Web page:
The old scoreboard, since demolished, stood atop one-eye hill. Many Pie fans wish that it had been refurbished, but it was deemed a health and safety hazard. It’s a shame to see these old scoreboards knocked down all over the place, but I guess that’s progress! To the right of that is a bit of broken seating from the Rush stand which I helped myself to. Seats numbers 75-77, they may have been your seats!

Below that is the since refurbished Ryder Stand, now complete with new VFL coaching facilities and wheelchair access, and to the left we see the old social club form behind. As a stark reminder of Collingwood’s seemingly abrupt leaving of Vic Park, this shot captures where the logo had been removed, only to see an older one it had been covering, if you look closely!

For a more comprehensive look at Victoria Park’s scoreboard and the modern artwork which now stands in its place, check out Vin Maskell’s blog Scoreboard Pressure. Click here for the old scoreboard and here for a piece on how the new sculpture was conceived.

Photo by Anderson Hunt
Whilst fossicking around Vic Park I also found a whole lot of rubbish carelessly ‘disposed’ of by the recently vacated Collingwood F.C. Among them were some notes from I guess a team meeting. I’m sure they’re more into interactive whiteboards and the like now, but some things remain the same.

DESIRE INDICATORS ARE A KEY TO OUR VICTORY…pretty much ‘have a crack!’

And what of Vic Park now? The Pies have returned in the form of their own ‘reserves’ or ‘VFL’ team, who now play home games at the ground. The Rush Stand has come down but the others remain, and the place has been done up nicely. For more on that check out Collingwood and footy nut Jeff Dowsing’s piece on the Footy Almanac website. To get you in the mood, below is some of his pictorial work with the refurbished ticket box, before and after.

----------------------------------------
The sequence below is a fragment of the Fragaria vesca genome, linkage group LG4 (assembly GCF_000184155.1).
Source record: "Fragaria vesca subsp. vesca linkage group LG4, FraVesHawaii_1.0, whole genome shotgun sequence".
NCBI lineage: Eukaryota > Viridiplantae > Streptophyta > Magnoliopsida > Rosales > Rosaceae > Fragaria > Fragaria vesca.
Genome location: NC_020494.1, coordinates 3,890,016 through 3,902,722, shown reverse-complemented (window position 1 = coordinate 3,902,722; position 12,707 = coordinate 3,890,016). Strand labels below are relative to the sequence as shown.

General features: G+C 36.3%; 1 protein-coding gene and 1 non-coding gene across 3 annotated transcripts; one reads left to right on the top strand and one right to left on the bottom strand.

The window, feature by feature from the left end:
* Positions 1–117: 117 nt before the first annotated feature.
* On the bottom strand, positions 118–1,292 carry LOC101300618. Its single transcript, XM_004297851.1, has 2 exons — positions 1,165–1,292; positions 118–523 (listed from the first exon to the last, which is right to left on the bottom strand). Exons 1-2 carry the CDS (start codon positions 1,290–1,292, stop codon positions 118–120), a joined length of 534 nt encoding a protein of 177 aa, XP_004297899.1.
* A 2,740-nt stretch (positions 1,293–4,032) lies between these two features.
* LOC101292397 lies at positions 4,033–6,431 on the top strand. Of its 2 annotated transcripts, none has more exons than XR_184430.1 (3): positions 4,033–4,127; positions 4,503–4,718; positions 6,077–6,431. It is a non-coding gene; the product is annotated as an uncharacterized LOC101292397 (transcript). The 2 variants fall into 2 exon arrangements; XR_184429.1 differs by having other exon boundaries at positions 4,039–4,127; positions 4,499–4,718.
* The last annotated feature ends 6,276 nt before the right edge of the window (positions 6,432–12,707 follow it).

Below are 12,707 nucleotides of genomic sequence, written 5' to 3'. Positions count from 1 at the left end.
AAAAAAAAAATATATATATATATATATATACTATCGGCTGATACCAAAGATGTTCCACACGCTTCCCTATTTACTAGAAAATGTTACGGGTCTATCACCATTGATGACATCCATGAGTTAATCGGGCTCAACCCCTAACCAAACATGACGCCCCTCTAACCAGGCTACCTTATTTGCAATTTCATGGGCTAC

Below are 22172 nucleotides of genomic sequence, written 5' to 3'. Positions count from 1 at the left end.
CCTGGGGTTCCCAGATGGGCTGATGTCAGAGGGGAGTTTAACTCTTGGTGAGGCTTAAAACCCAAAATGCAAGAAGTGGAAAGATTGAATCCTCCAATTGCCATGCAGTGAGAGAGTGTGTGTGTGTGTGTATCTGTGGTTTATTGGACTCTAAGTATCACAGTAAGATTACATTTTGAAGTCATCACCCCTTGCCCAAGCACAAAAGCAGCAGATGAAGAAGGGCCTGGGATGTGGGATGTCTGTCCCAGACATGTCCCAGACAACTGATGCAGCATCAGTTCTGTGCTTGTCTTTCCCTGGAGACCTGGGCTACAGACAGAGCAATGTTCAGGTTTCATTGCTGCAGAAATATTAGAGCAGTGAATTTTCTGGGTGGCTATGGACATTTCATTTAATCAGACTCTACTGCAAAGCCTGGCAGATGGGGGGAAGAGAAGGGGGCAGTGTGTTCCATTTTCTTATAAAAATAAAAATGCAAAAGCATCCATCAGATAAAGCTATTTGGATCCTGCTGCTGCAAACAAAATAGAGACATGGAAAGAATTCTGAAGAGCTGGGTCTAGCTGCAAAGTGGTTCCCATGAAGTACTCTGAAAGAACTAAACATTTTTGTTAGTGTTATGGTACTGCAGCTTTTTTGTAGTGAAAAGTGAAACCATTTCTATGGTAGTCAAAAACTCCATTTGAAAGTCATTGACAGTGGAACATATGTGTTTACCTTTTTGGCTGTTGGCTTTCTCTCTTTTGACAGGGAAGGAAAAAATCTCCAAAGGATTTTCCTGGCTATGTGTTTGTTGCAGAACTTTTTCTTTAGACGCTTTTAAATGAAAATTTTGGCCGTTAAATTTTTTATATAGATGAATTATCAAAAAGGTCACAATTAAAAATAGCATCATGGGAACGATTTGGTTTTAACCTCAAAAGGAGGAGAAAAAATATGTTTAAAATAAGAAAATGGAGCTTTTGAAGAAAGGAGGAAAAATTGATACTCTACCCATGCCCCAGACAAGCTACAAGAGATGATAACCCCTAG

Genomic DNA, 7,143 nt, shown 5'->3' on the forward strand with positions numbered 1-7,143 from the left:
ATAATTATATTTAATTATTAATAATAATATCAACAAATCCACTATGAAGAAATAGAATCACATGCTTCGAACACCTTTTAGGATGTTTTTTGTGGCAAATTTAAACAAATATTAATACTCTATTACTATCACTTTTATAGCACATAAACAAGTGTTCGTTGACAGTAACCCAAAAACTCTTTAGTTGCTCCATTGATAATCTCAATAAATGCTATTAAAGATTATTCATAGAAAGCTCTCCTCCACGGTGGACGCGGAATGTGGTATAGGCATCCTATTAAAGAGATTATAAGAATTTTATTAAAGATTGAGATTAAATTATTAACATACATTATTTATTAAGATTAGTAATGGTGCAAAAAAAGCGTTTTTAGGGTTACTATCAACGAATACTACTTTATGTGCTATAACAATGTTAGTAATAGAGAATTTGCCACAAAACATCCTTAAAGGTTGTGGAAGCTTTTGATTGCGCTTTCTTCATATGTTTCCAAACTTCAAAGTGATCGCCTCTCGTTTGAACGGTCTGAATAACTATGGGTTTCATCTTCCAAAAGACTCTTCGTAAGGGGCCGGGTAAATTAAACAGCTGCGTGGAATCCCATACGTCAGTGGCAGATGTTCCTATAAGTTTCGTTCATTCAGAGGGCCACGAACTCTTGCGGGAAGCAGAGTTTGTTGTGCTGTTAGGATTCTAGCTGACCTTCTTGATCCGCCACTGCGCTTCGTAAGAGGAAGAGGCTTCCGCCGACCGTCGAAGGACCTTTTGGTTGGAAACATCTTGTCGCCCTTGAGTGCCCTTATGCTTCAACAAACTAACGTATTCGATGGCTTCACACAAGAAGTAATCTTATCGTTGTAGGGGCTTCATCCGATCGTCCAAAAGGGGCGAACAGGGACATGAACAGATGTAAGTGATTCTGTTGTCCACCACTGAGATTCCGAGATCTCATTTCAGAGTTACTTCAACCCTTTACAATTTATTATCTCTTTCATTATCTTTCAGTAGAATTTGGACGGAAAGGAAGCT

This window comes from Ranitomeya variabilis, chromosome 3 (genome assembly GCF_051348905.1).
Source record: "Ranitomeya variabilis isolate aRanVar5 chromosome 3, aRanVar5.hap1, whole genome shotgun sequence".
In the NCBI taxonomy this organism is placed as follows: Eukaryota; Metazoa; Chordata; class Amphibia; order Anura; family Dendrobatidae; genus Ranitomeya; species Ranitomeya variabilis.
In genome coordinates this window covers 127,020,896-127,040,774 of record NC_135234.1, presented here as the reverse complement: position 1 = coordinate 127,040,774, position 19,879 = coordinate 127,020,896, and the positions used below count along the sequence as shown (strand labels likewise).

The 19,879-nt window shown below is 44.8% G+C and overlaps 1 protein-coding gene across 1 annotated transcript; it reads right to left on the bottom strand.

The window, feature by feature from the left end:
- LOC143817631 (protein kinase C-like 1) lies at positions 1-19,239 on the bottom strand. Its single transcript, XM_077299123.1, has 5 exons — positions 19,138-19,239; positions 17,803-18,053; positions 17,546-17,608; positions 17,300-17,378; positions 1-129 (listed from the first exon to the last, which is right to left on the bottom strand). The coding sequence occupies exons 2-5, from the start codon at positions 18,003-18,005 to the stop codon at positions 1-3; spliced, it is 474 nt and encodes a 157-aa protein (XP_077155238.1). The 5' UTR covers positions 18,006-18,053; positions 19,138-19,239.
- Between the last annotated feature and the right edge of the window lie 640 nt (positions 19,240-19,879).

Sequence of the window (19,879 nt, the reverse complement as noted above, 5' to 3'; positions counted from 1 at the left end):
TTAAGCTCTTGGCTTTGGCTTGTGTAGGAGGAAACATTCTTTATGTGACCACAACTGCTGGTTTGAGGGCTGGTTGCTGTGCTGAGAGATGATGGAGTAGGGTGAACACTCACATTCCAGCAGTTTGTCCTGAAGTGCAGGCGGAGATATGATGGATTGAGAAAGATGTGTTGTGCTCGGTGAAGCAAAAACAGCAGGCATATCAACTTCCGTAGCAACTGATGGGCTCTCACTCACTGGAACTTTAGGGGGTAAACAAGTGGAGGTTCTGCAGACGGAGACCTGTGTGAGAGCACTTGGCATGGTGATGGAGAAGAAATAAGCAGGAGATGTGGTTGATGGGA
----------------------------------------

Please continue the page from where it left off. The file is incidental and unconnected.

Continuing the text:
No set of footy fans were as connected to their home ground as the Pies were to theirs, with websites, artwork and poetry now devoted to Victoria Park. Even though I follow Richmond, I’m disappointed that I never saw a league match played there, hostile as it may have been and no doubt a feather in the away fans cap should they have survived. The refurbishment is certainly respectful of the past, something I wish all Melbourne clubs would consider as their grounds are no longer useful playing venues. A leaf could be taken out of Collingwood’s book on this one.

I’ll give the last word to a fanatical Magpie fan with a spray can…

 

Make sure you check out the comprehensive and fantastic Victoria Park website, full of stories, pictures, history, memories, video clips and more, all devoted to Collingwood’s spiritual home!

A couple of panorama’s I put together of Vic Park circa 2005. Above is from the social club, below from the Sherrin Stand.
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Home & Away #4 Arden Street Oval

Arden Street: League venue: 1925-1985. League (VFL/AFL) matches: 529 . Record Attendance: 35,000-North Melbourne v Carlton, 1949.

Melbourne’s football grounds tend to reflect the suburb in which they are found. As I’ve already shown you, Glenferrie Oval, in the leafy, well to do suburb of Hawthorn boasted an art-deco stand, while Fitzroy, Melbourne’s first suburb, with somewhat a bohemian past boasted two elegant pavilions, one of which still stands.

North Melbourne’s Arden Street oval on the other hand mirrors it’s working class roots. Much like Footscray’s Western Oval and Collingwood’s Victoria Park, Arden Street was a no-frills football ground with plenty of concrete and grit. It was practical, yet still charming in it’s simplicity.

 To demonstrate Arden Street’s lack of outstanding features, it was an object separate to the ground itself which is still remembered as it’s most endearing feature; a gigantic gasometer which towered over the outer wing. 

The gasometer overlooking Arden St. Image from –http://www.footballinvective.com/2005/0508.html

The gasometer however is long gone, the humble little ground outlasting it’s neighbour. The old stand has made way for North Melbourne’s new training facility, with very little remaining to suggest league football was played at this ground. A few years back I made a few trips to Arden Street, and was able to capture the decaying ruins of a league venue. Being too young to have ever attended or been aware of a match at Arden St, it was with some level of mystery that I ventured to North Melbourne’s spiritual home. Here’s how the ground stood just 5 years ago.